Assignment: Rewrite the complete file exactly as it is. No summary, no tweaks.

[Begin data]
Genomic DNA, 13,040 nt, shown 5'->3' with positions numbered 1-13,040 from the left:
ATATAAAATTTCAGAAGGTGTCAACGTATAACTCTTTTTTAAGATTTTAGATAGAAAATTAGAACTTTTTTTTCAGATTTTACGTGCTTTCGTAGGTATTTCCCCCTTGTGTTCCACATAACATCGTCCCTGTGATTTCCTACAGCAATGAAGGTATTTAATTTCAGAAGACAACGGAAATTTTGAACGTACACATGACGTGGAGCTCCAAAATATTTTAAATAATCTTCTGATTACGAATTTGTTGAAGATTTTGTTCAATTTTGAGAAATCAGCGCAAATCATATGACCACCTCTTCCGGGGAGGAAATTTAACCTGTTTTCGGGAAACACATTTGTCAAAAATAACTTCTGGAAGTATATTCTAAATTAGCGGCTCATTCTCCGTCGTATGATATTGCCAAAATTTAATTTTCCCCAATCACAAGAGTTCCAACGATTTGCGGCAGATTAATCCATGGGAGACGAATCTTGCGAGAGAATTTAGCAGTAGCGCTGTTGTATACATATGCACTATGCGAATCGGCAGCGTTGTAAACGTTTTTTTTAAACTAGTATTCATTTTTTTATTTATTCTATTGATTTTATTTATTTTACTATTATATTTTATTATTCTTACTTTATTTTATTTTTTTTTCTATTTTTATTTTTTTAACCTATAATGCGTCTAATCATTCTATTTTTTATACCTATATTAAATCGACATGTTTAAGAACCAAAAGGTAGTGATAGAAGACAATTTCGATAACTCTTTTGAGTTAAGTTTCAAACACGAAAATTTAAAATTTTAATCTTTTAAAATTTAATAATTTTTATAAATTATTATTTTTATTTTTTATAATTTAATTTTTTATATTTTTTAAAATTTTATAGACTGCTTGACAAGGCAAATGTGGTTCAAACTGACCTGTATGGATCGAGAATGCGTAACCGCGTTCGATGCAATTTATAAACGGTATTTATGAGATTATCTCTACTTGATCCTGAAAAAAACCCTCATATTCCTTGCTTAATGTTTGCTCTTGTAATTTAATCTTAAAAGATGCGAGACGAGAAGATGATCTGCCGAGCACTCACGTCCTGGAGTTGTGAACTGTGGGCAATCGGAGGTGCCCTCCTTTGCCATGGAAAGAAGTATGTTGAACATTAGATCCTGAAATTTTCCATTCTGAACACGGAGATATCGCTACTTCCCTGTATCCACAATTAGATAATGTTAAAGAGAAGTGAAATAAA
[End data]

Genomic DNA, 13,040 nt, shown 5'->3' with positions numbered 1-13,040 from the left:
ATATAAAATTTCAGAAGGTGTCAACGTATAACTCTTTTTTAAGATTTTAGATAGAAAATTAGAACTTTTTTTTCAGATTTTACGTGCTTTCGTAGGTATTTCCCCCTTGTGTTCCACATAACATCGTCCCTGTGATTTCCTACAGCAATGAAGGTATTTAATTTCAGAAGACAACGGAAATTTTGAACGTACACATGACGTGGAGCTCCAAAATATTTTAAATAATCTTCTGATTACGAATTTGTTGAAGATTTTGTTCAATTTTGAGAAATCAGCGCAAATCATATGACCACCTCTTCCGGGGAGGAAATTTAACCTGTTTTCGGGAAACACATTTGTCAAAAATAACTTCTGGAAGTATATTCTAAATTAGCGGCTCATTCTCCGTCGTATGATATTGCCAAAATTTAATTTTCCCCAATCACAAGAGTTCCAACGATTTGCGGCAGATTAATCCATGGGAGACGAATCTTGCGAGAGAATTTAGCAGTAGCGCTGTTGTATACATATGCACTATGCGAATCGGCAGCGTTGTAAACGTTTTTTTTAAACTAGTATTCATTTTTTTATTTATTCTATTGATTTTATTTATTTTACTATTATATTTTATTATTCTTACTTTATTTTATTTTTTTTTCTATTTTTATTTTTTTAACCTATAATGCGTCTAATCATTCTATTTTTTATACCTATATTAAATCGACATGTTTAAGAACCAAAAGGTAGTGATAGAAGACAATTTCGATAACTCTTTTGAGTTAAGTTTCAAACACGAAAATTTAAAATTTTAATCTTTTAAAATTTAATAATTTTTATAAATTATTATTTTTATTTTTTATAATTTAATTTTTTATATTTTTTAAAATTTTATAGACTGCTTGACAAGGCAAATGTGGTTCAAACTGACCTGTATGGATCGAGAATGCGTAACCGCGTTCGATGCAATTTATAAACGGTATTTATGAGATTATCTCTACTTGATCCTGAAAAAAACCCTCATATTCCTTGCTTAATGTTTGCTCTTGTAATTTAATCTTAAAAGATGCGAGACGAGAAGATGATCTGCCGAGCACTCACGTCCTGGAGTTGTGAACTGTGGGCAATCGGAGGTGCCCTCCTTTGCCATGGAAAGAAGTATGTTGAACATTAGATCCTGAAATTTTCCATTCTGAACACGGAGATATCGCTACTTCCCTGTATCCACAATTAGATAATGTTAAAGAGAAGTGAAATAAA